WORKINGHOLIDAY CONNECTION

WORKINGHOLIDAY CONNECTION

All eyes on this café in Harajuku – the birthplace of “kawaii culture”

Photography: Kazuya Baba

Omotesando in Shibuya is one of the most wellrenowned shopping streets in all of Japan, famous for being the home of Omotesando Hills – a large shopping complex filled with a plethora of brands from all over the world, including the Australian brands “Ugg” and “Helen Kaminski”. While it is also known for its up-and-coming boutique stores, notable salons as well as its appeal from people of high society to trend-conscious youth of today, it also crosses through Harajuku – the birthplace of kawaii (cute) culture. Harajuku is where the trendy café, “Workingholiday Connection”, who borrows its name from a popular way holidaymakers make their way to the shores of Australia, has set up base.

COFFEE BEANS ROASTED BY THE “BEST BARISTA” IN AUSTRALIA

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The first thing which must be ordered at this café is the coffee. The coffee beans procured to brew this coffee are roasted by Japanese barista, Shoji Sasa, who was awarded as the Best Barista in the 2012 Sydney Morning Herald Good Café Guide Awards and later went on to become a Barista Association judge. The coffee beans are handpicked from different countries depending on the season and the strict brewing methods adhered to at the café to maximise both the flavour and characteristic notes of the coffee, making for a truly Australian cup of coffee. Drop by this café if you’re hankering for a little taste of home in Japan.

DELIGHTFUL PANCAKES MADE BY A BILLS OLDBOY

The signature menu item at Workingholiday Connection is the pancakes. The “ORIGINAL MANLY PANCAKE” is a fluffy, creamy creation made using ricotta cheese imported from Australia. The Japanese chef who came up with this tasty treat upon returning home was trained in Japanese-style cuisine in Japan before jetting off to Australia on a working holiday and becoming the head chef at the famous pancake café – Bills, in Sydney. Free-range eggs are generously mixed into these pancakes to add a hint of egginess akin to French toast. The berry bombastic “VERY VERY BERRY PANCAKES” are also a popular choice amongst restaurant-goers.

A PLACE TO CONNECT WITH THE WORLD

As the name of the café suggests, it is run by the Japanese Association for Working Holiday Makers and all members of staff have working holiday experience. Staff members are either Japanese people who have returned from overseas experiences in Australia and other various countries, or foreigners who have come to Japan on a working holiday. There are virtually no language barriers at the café thanks to this diverse makeup of staff. The café itself aims to help people realise how going overseas to study abroad or go a working holiday can help to broaden one’s horizons, which is the main purpose for employing youthful staff members with experience from all over the globe. It’s a great place for people to gather first-hand insights about working holidays. For people out there looking for one of the best trendy café experiences in the country, drop by Workingholiday Connection the next time you’re in Tokyo.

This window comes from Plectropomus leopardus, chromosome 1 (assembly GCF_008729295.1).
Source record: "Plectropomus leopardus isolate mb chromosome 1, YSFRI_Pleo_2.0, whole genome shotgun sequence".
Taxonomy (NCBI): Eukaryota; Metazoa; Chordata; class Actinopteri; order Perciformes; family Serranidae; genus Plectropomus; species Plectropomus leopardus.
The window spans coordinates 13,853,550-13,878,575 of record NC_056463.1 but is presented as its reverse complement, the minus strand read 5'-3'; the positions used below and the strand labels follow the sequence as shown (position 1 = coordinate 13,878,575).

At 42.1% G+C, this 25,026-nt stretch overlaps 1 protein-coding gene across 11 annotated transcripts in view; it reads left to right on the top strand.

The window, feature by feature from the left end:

An Aussieinspired café. Come and relax for a while!
Yuichi Hirota, Manager

manager

INFORMATION

WORKINGHOLIDAY CONNECTION

Harajuku/Omotesando
Level 2 YM Square
4-31-10 Jingumae
Shibuya, Tokyo
Tel: 03-6434-0359
Sun – Thurs:
11am – 8pm (last orders at 7pm)
Fri –Sat:
11am – 9pm (last orders at 8pm)

KUSATSU

TREASURED HIDEAWAYS: HOT SPRING AND SKIING HAVENS OF JAPAN

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THE BEST HOT SPRINGS IN JAPAN

Located approximately 3 hours away from Tokyo by car, is Gunma – a prefecture adjacent to Nagano, which is home to a number of world-renowned ski resorts including Hakuba and Nozawa. Gunma is most famous for its brilliant hot springs – Kusatsu Onsen, as well as serving as the location for the irst ski lifts in Japan at Kusatsu International Ski Resort, which boasts over a hundred years of history. The two attractions combined make Gunma a holiday resort paradise, yet it still remains relatively unknown to the Western world.

What makes Kusatsu Onsen so iconic, is its impressive hot spring fields. The thermal waters trickle through the earth’s surface or flow through wooden pipes, gathering and dissolving mineral salts along the way to become mineral rich hot springs through these fields. The onsen (hot springs) are then cooled to a more comfortable temperature before being piped around. The hot spring fields of Kusatsu are renowned for being the largest in all of Japan.

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The giant hot spring fields are illuminated at night, bringing about a wondrous atmosphere. These illuminations have gained more attention recently due to their revamp in December 2016. The new illuminative attractions were created by lighting designer, Kaoru Mende, who is famous for his bright projects on the buildings of Roppongi Hills. The latest technology LED lights cycle through various colours including shades of purple, blue and white as they light up the water flowing down the hot spring pipes and the steam wafting up from them. The gorgeous colours absorbed by the white curtains of steam make for a spectacular sight.